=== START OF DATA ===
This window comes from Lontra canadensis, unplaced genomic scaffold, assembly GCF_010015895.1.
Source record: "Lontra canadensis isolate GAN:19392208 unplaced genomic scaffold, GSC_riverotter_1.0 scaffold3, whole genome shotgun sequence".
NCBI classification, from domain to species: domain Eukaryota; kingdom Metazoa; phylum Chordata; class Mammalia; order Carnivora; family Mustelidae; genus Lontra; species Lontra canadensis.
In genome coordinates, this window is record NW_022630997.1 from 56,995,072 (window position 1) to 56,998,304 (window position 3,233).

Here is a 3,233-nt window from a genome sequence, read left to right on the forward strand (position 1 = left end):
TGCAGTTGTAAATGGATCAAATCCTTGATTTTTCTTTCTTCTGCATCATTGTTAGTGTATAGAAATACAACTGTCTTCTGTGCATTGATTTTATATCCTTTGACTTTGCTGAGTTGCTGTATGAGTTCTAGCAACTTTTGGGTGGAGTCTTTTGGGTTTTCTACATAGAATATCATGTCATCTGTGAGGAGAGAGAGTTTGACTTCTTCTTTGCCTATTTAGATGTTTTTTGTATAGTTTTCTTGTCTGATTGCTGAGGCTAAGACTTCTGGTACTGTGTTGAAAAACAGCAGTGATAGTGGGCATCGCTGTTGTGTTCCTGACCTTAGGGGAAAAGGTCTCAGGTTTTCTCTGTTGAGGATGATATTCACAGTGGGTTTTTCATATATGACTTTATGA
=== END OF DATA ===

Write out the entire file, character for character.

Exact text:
This window comes from Lontra canadensis, unplaced genomic scaffold, assembly GCF_010015895.1.
Source record: "Lontra canadensis isolate GAN:19392208 unplaced genomic scaffold, GSC_riverotter_1.0 scaffold3, whole genome shotgun sequence".
NCBI classification, from domain to species: domain Eukaryota; kingdom Metazoa; phylum Chordata; class Mammalia; order Carnivora; family Mustelidae; genus Lontra; species Lontra canadensis.
In genome coordinates, this window is record NW_022630997.1 from 56,995,072 (window position 1) to 56,998,304 (window position 3,233).

Here is a 3,233-nt window from a genome sequence, read left to right on the forward strand (position 1 = left end):
TGCAGTTGTAAATGGATCAAATCCTTGATTTTTCTTTCTTCTGCATCATTGTTAGTGTATAGAAATACAACTGTCTTCTGTGCATTGATTTTATATCCTTTGACTTTGCTGAGTTGCTGTATGAGTTCTAGCAACTTTTGGGTGGAGTCTTTTGGGTTTTCTACATAGAATATCATGTCATCTGTGAGGAGAGAGAGTTTGACTTCTTCTTTGCCTATTTAGATGTTTTTTGTATAGTTTTCTTGTCTGATTGCTGAGGCTAAGACTTCTGGTACTGTGTTGAAAAACAGCAGTGATAGTGGGCATCGCTGTTGTGTTCCTGACCTTAGGGGAAAAGGTCTCAGGTTTTCTCTGTTGAGGATGATATTCACAGTGGGTTTTTCATATATGACTTTATGA